Organic farming attracts more Punjab peasants | punjab | Hindustan Times
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Organic farming attracts more Punjab peasants

The success of organic farming in western and southern states is helping attracting more and more farmers of Punjab to its fold. Organic-farming experts and practitioners from different states, including Karnataka and Maharashtra, gathered at Teachers' Home in Bathinda for a three-day Vatavaran Utsav (natural farming and environmental festival) on Friday and talked about the issues involved.

punjab Updated: May 13, 2012 12:24 IST
Bharat Khanna

The success of organic farming in western and southern states is attracting more farmers of Punjab in its fold. Organic-farming experts and practitioners from different states, including Karnataka and Maharashtra, gathered at Teachers' Home in Bathinda for a three-day Vatavaran Utsav (natural farming and environmental festival) on Friday and talked about the issues involved.


The Kheti Virasat Mission has organised the event to educate the state's farmers about organic farming, and how it can cut the use of pesticides that poison soil, water, and crop.

Farmer Angrej Singh Bhullar of Muktsar's Bhullar village spoke on "from harvest to marketing" of organic crop. "Organic farming benefited me a lot," he told the gathering. "I have my own plant to pack organic paddy, which enables me to sell the output on the market for a modest price of Rs 70 per kg. To traders, my word is guarantee."

Bhullar also produces worm manure, which is in great demand and takes minimal space to grow. Of his 8 acres, he has grown organic vegetables on 2.5."

"Use the sunlight" is the motto of Karnataka farmer Suresh Desai, who has trained more than 1 lakh farmers in the art of making profit from organic farming. His solution: go for multi-crop farming in every single field."

Desai is a plain matriculate but an expert at growing water-efficient sugarcane. He is into organic farming for the past 20 years. On 11 acres at Bedkihaal village in Belgaun district of Karnataka, he applies his knowledge. "Sunlight is unlimited," to told farmers. "Use it for multiple cropping. I call it the tier system."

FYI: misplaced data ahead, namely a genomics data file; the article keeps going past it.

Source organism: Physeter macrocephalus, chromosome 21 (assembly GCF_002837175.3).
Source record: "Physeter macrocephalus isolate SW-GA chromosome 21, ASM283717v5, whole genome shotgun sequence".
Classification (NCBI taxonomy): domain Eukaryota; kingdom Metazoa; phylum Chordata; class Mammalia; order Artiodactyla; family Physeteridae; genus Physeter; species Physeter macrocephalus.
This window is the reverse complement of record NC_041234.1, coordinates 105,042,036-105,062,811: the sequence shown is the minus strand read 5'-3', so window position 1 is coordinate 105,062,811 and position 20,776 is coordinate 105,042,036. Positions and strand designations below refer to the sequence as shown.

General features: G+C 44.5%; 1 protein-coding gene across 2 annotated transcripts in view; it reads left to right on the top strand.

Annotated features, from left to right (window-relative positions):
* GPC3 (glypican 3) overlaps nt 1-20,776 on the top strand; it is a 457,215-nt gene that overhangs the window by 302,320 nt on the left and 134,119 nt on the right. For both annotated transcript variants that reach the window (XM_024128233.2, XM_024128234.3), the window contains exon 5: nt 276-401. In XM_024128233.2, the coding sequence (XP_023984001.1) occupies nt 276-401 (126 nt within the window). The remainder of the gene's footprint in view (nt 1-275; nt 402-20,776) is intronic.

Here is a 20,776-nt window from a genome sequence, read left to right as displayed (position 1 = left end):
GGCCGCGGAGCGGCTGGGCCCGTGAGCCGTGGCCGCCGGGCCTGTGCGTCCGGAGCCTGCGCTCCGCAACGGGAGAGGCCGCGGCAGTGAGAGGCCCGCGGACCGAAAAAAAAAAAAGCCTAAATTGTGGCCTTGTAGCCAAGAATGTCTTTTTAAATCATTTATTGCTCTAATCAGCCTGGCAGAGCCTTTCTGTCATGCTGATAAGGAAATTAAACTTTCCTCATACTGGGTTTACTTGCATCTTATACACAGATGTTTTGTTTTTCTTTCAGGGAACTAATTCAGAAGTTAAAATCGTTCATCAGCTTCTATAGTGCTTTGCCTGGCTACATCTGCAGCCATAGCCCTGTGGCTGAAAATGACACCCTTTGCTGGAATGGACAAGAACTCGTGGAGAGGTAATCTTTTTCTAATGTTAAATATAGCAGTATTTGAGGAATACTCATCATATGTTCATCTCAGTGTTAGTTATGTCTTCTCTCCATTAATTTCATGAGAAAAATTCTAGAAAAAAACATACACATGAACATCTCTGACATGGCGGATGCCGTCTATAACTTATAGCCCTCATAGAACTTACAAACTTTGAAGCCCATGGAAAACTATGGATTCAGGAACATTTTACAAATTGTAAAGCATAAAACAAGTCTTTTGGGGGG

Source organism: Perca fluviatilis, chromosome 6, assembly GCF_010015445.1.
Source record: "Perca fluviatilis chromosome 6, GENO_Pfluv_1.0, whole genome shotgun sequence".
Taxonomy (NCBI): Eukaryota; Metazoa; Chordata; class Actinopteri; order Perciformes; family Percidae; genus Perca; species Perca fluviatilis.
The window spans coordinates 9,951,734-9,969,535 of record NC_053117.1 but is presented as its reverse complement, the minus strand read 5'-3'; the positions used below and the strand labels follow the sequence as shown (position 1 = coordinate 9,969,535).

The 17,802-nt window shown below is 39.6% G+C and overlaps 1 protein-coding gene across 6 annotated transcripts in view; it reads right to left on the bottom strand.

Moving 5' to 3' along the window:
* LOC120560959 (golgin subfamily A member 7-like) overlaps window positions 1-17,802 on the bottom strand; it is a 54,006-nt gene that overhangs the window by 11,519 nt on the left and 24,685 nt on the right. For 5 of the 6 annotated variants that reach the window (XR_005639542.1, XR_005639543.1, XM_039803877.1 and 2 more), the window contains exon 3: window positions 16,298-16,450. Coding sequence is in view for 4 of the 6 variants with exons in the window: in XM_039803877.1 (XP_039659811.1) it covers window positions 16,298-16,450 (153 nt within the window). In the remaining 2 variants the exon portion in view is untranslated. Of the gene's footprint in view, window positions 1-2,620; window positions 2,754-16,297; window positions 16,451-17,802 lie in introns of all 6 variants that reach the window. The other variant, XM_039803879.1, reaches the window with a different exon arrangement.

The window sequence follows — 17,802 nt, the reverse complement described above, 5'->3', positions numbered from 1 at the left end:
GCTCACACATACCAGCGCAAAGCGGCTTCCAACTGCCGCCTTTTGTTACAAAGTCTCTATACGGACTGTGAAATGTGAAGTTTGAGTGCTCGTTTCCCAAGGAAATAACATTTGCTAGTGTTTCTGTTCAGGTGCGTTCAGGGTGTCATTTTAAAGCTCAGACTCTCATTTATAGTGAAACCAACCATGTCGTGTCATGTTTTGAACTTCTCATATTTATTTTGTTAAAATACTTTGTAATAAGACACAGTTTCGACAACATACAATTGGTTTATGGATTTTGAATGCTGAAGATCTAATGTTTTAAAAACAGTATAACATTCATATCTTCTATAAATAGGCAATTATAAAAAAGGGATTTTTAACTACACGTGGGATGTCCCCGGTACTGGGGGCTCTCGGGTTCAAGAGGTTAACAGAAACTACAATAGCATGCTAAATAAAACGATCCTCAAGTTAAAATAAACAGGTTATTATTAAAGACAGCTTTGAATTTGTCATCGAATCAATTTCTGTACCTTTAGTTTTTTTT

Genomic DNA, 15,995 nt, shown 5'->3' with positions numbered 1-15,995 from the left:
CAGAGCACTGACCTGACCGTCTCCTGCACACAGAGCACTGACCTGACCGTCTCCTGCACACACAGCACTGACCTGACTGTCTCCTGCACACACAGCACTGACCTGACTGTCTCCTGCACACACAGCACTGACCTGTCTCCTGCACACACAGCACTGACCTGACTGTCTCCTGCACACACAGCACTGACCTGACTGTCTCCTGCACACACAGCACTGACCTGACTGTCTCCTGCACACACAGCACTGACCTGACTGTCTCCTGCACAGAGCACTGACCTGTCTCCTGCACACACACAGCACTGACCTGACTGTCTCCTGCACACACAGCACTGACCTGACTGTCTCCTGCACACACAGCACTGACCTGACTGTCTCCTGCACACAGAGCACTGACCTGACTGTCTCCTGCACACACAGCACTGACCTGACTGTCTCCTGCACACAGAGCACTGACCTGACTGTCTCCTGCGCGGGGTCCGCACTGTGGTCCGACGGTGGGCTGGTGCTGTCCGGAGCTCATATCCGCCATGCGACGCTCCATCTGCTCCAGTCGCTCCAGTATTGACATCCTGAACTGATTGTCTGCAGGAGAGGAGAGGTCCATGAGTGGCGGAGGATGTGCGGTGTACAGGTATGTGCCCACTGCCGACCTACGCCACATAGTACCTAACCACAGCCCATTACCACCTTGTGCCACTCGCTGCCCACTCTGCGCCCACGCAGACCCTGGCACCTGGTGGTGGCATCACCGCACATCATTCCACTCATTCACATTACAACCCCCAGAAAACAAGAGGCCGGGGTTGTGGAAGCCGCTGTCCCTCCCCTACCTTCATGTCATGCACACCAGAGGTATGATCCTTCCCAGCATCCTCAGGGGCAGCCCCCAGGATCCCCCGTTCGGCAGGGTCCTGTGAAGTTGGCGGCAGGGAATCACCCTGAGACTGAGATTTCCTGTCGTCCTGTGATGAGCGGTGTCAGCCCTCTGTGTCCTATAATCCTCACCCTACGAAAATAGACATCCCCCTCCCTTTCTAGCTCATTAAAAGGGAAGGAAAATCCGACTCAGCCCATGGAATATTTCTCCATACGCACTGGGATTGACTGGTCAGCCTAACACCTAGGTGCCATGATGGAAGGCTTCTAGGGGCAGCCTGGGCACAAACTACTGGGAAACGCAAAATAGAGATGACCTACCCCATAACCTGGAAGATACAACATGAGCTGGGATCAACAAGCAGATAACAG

He has trained farmers in Punjab, Gujarat, Uttar Pradesh, Madhya Pradesh, Maharashtra, and Karnataka. Even an acre of multiple organic cropping restores soil nutrients and enhances the produce without applying pesticides or chemicals.

Desai sows two crops at a time by calculating the harvest period and nutrients that the next crop would need. "Sugarcane is the main crop in his state but, in addition to that, I also grow kitchen-garden crop such as onion, soybean, paddy, turmeric (haldi), and moong (pulse)," he said. "Wheat and paddy, in rotation, can be sown together with sugarcane."

Plants can get all the nutrients, nitrogen and other material required from the soil of mix-crop field. Desai suggested that farmers made a crop calendar for mix farming and said goodbye to the expenses on pesticides and fertilisers.

Subhash Sharma of Yavatmal village in Maharashtra, who also spoke on the occasion, is an expert at growing organic vegetables. "Since 1994, I grow organic vegetables, moong, banana, and other crop on 20 acres," he said. "I saved money on chemicals and harmful sprays. I got out of debt and into huge profit."